3) Interpretation: This section interprets those terms that are not self-explanatory or have more than one meaning. It is meant to be an accurate and detailed account of the boundaries and dimensions of the property.
It often includes any easements or restrictions that may apply along with information about ownership history, like who owned it before you did.
A legal description is the most accurate and concise document to identify a property. It is also referred to as a metes and bounds description or a survey plat.
The legal description is distinct from the deed description, which the seller often provides to describe the property. A deed may need to be more accurate or contain all the necessary information to identify a property, such as size and location.
A legal description describes:
In this article, we have read in detail about the meaning, use cases, and types of legal descriptions. To put it in perspective, a legal description is at the core of real estate buying and selling.
It provides both accuracy and precision to a piece of real estate. This makes it essential for a buyer must understand and read it in detail to ensure he makes the right choice.
A legal description is a written statement describing a property’s location in terms of its physical features, boundaries, and dimensions. It usually includes the street address, lot number, and size or area.
The most common way to understand a property’s legal description is to use Google Maps. You can type your address and click on the “Satellite” tab to see what it looks like from space. This will help you understand where your property begins and ends.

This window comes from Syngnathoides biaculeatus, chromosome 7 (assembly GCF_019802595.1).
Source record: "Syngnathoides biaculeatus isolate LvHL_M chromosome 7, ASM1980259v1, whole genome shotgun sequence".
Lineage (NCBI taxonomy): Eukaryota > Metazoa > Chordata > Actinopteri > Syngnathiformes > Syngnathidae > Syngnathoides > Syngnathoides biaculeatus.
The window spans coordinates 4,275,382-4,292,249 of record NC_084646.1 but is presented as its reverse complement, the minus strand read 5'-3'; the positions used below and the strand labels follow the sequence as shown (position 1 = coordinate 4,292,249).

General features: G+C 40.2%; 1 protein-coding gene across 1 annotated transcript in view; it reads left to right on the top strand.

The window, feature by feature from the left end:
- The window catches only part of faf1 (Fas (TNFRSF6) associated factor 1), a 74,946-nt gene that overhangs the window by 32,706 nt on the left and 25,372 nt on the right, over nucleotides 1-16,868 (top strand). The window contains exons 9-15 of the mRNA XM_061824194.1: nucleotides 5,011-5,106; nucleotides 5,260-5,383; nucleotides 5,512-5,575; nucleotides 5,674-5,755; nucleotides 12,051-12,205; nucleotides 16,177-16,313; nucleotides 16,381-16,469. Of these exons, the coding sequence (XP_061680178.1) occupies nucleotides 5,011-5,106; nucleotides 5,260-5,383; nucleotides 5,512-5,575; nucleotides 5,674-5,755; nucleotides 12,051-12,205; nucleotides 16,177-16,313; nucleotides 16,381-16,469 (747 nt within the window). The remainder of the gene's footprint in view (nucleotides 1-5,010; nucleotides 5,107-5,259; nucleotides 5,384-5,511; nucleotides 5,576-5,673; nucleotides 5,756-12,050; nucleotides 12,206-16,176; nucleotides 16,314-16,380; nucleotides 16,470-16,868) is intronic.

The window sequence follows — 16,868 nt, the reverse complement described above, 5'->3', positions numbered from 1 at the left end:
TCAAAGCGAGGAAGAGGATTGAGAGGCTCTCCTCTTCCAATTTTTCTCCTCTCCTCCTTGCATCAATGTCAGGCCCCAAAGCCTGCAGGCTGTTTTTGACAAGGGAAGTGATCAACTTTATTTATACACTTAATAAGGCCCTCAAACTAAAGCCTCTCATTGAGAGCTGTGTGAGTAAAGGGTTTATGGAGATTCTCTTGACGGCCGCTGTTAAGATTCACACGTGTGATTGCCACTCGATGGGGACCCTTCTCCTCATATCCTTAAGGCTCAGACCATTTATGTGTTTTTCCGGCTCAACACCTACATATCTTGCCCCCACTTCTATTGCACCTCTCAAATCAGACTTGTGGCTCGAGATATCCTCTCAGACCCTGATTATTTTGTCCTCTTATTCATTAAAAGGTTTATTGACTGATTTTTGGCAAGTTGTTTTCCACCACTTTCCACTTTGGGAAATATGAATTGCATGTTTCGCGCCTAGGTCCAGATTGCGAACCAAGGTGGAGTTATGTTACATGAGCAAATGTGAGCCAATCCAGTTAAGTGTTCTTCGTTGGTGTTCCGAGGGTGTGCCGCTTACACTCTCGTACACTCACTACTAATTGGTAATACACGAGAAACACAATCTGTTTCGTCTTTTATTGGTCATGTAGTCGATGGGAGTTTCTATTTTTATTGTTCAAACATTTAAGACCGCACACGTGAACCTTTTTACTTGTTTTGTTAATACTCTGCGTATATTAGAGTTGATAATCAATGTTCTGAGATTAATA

You can take help from a professional to understand the written document.
You can change the legal description of a property by filing a modification of the legal description. Submit the form to the county clerk’s office.
You will also need to provide a map or plat showing the property and an appraisal that supports your request for a modification of the legal description.
The legal description of a property is available on the county or city website. You can find it by going to the real estate section and looking for the property records, which should have information about the property’s location, size, and more.
If you already know where your property is located, you can go directly to that land registry office’s website and search for it there.
A lot and block type legal description of a property provides the boundaries of a property by the number of acres, the number of square feet, or both. It contains information about the size of the parcel, its location, its boundaries, as well as any easements or rights-of-way associated with it.